PRRS Outbreak Affects Pigs in Chile04 November 2013
CHILE - The Chilean veterinary authorities have reported three outbreaks of porcine reproductive and respiratory syndrome (PRRS), also known as blue ear disease, at a pig farm in Metro de Santiago.
The World Organisation for Animal Health (OIE) received follow-up report no. 2 on 30 October 2013. According to the report, antibody detection ELISA and real-time reverse transcriptase/polymerase chain reaction (RRT-PCR) tests were conducted on 24 October confirming the presence of the PRRS arterivirus.
A total of 75 pigs were found susceptible, out of which three cases were reported. All 75 pigs were slaughtered. No animals were found dead.
According to the OIE, the first outbreak (3 September) concerns a non-industrial fattening farm that buy and sell animals of the porcine species. These animals are fed with waste.
On 3 September, clinical signs of diarrhea and mortality were observed in piglets. This event was not notified to the official Service.
Subsequently, on 25 September, the establishment was sampled within the surveillance programme of exotic diseases for other diseases (not included PRRS) and sera from this sampling were used subsequently, on 25 October, for the diagnosis of PRRS.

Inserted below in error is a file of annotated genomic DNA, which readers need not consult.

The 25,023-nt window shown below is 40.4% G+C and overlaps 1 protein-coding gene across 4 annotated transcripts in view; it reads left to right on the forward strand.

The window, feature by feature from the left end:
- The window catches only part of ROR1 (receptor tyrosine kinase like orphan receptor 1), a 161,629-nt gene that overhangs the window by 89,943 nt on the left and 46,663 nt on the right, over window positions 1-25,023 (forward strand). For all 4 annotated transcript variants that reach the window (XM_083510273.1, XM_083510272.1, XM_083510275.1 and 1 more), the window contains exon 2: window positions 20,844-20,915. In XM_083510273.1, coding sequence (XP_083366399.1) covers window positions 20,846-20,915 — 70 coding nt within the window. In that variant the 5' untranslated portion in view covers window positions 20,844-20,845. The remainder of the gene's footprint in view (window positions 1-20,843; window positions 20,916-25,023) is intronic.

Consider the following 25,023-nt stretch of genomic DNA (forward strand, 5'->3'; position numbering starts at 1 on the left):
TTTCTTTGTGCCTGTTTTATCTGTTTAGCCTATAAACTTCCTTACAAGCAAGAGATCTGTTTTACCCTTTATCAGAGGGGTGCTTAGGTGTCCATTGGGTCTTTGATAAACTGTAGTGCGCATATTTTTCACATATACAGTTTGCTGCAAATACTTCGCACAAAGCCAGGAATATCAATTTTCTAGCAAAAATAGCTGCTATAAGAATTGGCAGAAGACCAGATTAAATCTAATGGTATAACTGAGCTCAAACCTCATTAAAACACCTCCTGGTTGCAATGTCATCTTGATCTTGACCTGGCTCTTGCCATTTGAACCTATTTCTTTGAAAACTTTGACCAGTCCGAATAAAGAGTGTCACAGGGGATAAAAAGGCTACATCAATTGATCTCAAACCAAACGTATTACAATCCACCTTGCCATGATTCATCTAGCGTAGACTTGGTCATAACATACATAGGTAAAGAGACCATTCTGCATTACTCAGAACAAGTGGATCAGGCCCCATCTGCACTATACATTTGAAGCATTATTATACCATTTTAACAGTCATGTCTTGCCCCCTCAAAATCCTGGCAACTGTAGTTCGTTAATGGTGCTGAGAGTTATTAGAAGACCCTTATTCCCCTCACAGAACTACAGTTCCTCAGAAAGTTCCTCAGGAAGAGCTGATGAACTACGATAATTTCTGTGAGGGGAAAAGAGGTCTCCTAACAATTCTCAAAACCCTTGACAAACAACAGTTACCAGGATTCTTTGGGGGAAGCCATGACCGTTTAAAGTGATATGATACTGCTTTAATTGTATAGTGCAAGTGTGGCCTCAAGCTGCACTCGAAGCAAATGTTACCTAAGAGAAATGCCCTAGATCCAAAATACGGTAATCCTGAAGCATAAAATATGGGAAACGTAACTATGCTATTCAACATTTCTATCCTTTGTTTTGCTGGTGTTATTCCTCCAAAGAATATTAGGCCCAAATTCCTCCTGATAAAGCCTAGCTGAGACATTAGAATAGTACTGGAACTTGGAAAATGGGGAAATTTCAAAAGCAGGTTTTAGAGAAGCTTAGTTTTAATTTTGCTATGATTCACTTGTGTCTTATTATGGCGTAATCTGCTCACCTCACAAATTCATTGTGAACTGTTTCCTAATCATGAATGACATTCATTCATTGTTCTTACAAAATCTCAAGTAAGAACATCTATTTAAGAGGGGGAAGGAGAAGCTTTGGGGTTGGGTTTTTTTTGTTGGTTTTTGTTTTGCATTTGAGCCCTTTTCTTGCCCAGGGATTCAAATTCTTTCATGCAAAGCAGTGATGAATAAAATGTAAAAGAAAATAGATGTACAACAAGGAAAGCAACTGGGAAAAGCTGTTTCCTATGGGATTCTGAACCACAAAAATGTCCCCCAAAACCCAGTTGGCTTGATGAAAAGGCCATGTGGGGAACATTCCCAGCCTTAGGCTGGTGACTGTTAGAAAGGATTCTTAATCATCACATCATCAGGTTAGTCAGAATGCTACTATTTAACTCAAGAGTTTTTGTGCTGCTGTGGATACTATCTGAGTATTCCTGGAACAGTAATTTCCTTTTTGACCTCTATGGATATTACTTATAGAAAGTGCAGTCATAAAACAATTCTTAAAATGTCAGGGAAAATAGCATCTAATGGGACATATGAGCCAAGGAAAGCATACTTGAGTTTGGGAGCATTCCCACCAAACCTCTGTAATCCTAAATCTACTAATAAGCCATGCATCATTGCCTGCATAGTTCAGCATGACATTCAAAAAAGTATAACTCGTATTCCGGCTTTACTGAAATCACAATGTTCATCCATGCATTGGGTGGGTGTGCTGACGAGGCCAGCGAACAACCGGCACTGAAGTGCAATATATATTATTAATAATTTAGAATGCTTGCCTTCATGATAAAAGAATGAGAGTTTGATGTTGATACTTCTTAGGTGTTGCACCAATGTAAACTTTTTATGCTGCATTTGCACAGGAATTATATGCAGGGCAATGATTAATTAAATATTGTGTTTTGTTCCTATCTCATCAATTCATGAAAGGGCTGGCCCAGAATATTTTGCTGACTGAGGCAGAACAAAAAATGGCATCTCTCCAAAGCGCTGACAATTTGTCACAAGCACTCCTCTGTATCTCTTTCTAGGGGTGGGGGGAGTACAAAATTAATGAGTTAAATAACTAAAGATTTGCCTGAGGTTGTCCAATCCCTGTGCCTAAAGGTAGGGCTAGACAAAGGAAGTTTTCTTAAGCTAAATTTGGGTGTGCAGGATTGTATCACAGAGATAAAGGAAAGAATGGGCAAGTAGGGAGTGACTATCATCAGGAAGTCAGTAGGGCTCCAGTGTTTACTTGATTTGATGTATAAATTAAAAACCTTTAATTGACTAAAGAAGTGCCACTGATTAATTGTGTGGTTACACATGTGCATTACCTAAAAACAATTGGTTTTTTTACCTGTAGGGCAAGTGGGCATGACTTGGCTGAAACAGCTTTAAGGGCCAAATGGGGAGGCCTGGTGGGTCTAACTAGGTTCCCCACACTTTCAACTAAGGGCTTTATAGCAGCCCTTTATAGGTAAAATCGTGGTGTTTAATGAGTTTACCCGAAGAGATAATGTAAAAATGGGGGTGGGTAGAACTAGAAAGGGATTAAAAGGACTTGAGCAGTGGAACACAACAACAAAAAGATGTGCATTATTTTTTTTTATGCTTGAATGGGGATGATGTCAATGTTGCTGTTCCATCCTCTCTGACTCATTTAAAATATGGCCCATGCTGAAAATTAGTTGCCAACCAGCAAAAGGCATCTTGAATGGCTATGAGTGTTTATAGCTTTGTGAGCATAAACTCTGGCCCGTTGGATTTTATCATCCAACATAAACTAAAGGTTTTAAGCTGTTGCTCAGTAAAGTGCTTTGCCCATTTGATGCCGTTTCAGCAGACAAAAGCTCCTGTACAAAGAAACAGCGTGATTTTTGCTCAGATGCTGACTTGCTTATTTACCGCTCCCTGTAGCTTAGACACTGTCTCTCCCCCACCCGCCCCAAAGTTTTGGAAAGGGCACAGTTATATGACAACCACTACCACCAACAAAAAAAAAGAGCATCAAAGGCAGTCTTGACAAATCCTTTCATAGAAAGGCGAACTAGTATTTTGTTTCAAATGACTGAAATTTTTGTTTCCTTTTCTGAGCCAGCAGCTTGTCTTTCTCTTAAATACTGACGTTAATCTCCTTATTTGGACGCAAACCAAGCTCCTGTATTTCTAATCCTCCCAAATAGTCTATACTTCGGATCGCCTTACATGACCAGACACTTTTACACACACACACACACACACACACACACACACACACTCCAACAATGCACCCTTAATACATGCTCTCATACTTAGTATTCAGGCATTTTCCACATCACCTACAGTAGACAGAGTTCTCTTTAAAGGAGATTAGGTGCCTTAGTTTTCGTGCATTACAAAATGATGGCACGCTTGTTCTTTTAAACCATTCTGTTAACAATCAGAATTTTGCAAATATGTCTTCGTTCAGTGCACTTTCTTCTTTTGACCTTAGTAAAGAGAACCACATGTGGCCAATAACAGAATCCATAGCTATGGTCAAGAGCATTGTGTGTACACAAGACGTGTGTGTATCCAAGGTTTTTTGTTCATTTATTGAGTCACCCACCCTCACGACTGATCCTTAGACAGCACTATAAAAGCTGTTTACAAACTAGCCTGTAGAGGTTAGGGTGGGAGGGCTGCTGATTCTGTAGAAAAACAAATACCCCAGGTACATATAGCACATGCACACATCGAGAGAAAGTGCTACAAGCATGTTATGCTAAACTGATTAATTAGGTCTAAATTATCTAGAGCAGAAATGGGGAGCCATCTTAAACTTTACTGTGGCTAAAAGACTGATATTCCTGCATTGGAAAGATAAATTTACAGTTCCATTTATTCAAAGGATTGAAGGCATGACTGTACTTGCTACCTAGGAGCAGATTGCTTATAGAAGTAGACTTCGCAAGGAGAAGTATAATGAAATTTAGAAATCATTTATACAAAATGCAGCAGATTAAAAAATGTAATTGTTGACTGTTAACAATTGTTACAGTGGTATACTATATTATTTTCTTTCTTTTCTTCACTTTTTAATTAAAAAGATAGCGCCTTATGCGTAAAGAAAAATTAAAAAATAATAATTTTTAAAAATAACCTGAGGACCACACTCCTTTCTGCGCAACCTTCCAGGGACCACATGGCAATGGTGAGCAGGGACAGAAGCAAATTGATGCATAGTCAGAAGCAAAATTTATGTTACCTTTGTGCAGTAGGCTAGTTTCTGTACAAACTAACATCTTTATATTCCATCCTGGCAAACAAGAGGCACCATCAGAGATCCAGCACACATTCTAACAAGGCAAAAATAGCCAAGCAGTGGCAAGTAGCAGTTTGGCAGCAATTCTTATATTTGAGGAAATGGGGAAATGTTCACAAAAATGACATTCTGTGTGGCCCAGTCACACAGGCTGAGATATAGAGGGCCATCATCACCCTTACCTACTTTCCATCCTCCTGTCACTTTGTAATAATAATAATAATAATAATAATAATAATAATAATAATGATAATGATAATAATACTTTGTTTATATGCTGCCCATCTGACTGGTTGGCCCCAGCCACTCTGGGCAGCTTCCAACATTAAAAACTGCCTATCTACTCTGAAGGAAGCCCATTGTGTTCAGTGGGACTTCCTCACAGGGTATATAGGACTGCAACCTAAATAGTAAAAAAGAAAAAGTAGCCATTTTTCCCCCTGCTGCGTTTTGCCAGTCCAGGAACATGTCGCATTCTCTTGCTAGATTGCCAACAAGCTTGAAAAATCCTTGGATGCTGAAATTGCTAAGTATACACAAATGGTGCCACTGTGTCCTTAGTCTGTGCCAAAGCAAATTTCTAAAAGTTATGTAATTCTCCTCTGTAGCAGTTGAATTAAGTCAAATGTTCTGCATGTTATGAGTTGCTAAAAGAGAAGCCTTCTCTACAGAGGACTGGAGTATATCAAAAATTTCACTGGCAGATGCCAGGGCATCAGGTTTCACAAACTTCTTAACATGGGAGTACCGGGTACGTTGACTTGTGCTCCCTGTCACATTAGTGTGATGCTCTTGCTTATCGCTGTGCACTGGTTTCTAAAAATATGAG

The second outbreak, which took place on 23 October, concerns a backyard adjacent to the first outbreak. This farm bought pigs from the farm related to the first outbreak.
The third outbreak also occurred on 23 October and concerns a backyard adjacent to the first outbreak as well. This farm too bought pigs from the farm related to the first outbreak.
While the source of the first outbreak has not been determined, introduction of pigs from the first outbreak has been identified as the source of the two later outbreaks.
According to the OIE, genotyping indicates that the current strain has no relation with the strain eradicated in 2007; therefore, it would be a new strain of the virus. Sequencing of the circulating strain shows a similarity between 95 per cent and 97.7 per cent with strains from Mexico and the United States of America. The strains in the outbreaks occurring in industrial-type farms have a similarity of 99.2 per cent with the strains in the backyard outbreaks.
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